AIC or ANC? Unknown party to win Parliament seats

The African Independent Congress was a place above the ruling ANC on the ballot paper and has a logo with yellow, green and black colours. (Delwyn Verasamy, M&G)

The African Independent Congress was a place above the ruling ANC on the ballot paper and has a logo with yellow, green and black colours. (Delwyn Verasamy, M&G)

How did a conservative, rural party that barely anyone one had heard of come to beat the hype of Agang SA, the history of Pan Africanist Congress (PAC) and score two seats in Parliament to everyone’s surprise?

By calling itself the African Independent Congress (AIC), scoring itself a place above the ruling ANC on the ballot paper and using a logo featuring yellow, green and black.

According to a Beeld report on Thursday, “It is possible that some voters may have unintentionally voted for the AIC, thinking they were voting for the ANC ... An ANC official said a mistake was the only explanation for the AIC’s sudden success.”

The AIC had 0.54% votes of the 94% of voting stations that had been counted by 6.30am on Friday. Agang SA meanwhile was at 0.26% of the vote. This means they won 89 293 votes nationally, winning 18 000 votes from provinces like KwaZulu-Natal where they are not even registered for the provincial election.
The party is running on a relatively conservative platform, featuring a referendum on its website to “test the views of South Africans” on whether the legalisation of same sex marriage should be scrapped or not. 

But AIC deputy president Lulama Ntshayisa did not take kindly to suggestions that the party had not earned their support the traditional way. 

“They are just voting AIC, not ANC,” he told Kaya FM in an interview. 

Apparently the party has run into the same accusations previously when it ran for just the Eastern Cape in the 2009 elections and got a seat in the provincial legislature in that province. 

‘We stole their votes’
“They complained that we stole their votes then,” Ntshayisa said. “But this time they should have told their people that these are not the same. So I don’t believe that now.”

This time round the AIC decided to run nationally and in two provinces: it is based in the Eastern Cape with the addition of the Western Cape. 

“Because we don’t have enough money we only contested two provinces,” said Ntshayisa.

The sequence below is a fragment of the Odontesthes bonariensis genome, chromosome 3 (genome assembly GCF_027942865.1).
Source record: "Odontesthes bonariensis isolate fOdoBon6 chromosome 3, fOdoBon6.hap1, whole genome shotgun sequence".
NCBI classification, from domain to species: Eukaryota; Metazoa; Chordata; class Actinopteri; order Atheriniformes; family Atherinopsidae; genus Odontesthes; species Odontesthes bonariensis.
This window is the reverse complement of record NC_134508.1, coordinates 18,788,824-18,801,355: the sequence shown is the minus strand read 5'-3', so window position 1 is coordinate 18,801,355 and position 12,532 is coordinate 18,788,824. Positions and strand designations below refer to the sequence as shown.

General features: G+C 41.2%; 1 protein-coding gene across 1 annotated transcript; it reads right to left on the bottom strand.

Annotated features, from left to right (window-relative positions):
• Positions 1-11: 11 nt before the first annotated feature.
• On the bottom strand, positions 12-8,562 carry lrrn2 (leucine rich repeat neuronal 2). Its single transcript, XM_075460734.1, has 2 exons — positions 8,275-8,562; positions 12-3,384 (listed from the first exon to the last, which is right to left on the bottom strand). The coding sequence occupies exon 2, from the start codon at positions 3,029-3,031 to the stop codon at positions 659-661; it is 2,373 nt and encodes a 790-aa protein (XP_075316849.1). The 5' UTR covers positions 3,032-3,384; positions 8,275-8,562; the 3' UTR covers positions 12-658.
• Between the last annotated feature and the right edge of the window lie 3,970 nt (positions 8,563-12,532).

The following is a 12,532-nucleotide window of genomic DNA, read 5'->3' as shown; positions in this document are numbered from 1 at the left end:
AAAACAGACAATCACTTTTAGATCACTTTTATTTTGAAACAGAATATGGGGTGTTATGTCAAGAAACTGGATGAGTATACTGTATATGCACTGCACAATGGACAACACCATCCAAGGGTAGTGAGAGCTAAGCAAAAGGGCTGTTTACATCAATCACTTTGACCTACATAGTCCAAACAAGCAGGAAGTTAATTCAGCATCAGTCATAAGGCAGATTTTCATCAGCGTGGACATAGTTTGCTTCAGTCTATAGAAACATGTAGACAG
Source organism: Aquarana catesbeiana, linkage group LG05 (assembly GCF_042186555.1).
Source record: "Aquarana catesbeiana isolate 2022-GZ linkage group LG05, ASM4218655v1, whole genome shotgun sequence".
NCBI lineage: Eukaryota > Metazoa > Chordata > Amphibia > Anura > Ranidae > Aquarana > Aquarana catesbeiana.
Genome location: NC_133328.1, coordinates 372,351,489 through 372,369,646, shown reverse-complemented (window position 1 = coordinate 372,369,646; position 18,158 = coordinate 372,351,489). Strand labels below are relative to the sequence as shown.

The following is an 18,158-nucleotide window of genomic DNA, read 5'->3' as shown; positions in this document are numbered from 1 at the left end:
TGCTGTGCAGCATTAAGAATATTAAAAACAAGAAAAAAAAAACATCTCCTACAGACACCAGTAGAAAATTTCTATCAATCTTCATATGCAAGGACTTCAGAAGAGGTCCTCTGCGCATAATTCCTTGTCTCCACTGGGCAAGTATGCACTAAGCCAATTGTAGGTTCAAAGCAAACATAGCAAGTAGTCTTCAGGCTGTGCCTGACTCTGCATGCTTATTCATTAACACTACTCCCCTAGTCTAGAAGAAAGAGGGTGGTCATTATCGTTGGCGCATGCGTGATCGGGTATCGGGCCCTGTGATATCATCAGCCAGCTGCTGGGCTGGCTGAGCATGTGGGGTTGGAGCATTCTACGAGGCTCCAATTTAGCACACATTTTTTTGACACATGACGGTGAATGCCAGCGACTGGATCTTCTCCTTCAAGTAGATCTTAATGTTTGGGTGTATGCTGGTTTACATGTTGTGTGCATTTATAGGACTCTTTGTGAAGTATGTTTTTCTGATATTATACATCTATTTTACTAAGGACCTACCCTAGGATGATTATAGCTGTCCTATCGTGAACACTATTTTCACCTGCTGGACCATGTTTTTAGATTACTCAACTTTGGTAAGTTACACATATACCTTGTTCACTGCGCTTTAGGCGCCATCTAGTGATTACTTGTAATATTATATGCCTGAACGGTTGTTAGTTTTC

But while the party scored about 16 367 votes in the Eastern Cape and 6 195 in the Western Cape, its national share of the provincial vote was disproportional with 22 562 votes. On the national vote it won 89 293 votes. 

Ordinarily a party’s provincial results for the provincial election would not be so far off from its national total. The numbers may increase slightly when total votes are counted across the party.

The party described itself as a regional party “founded by the people of Matatiele and surrounding rural communities”, on its website. Yet this regional party managed to score two seats in Parliament, which is more than Agang SA is likely to get. 

Ntshayisa said the seats would be occupied by himself and party president Mandla Galo. The party is a strong proponent of “grassroots democracy”.

“We want to teach our people about the grassroots democracy,” Ntshayisa told Kaya FM. “The [country’s current] leadership now don’t care about the people down there.”

AIC ‘does not want to govern
According to the party’s website, the AIC says that it “does not want to govern” but rather advocates a more inclusive type of governance model where ordinary citizens voices are considered in the political-decision making process. The AIC says that it is also opposed to any notions of a one-party state where a “ruling party takes decisions affecting the whole nation at party conferences”.

The AIC will now get a say in that political-decision making process, perhaps a lot sooner than they expected.

Meanwhile, deputy president Lulama Ntshayisa told the South African Association Press at the IEC’s results centre in Pretoria, “We were established in 2005, our people know us. To say we got ANC votes is to undermine our party ...

“We are not surprised at how we have performed nationally. We have people in all provinces.” 

He denied that voters could have confused the ANC with AIC.  – Additional reporting by sapa

Verashni Pillay

Verashni Pillay

Verashni Pillay is the former editor-in-chief of the Mail & Guardian, and inaugural editor-in chief of Huffington Post South Africa. She has worked at various periods as senior reporter covering politics and general news, specialises in mediamanagement and relishes the task of putting together the right team to create compelling and principled journalism across multiple platforms.  Read more from Verashni Pillay

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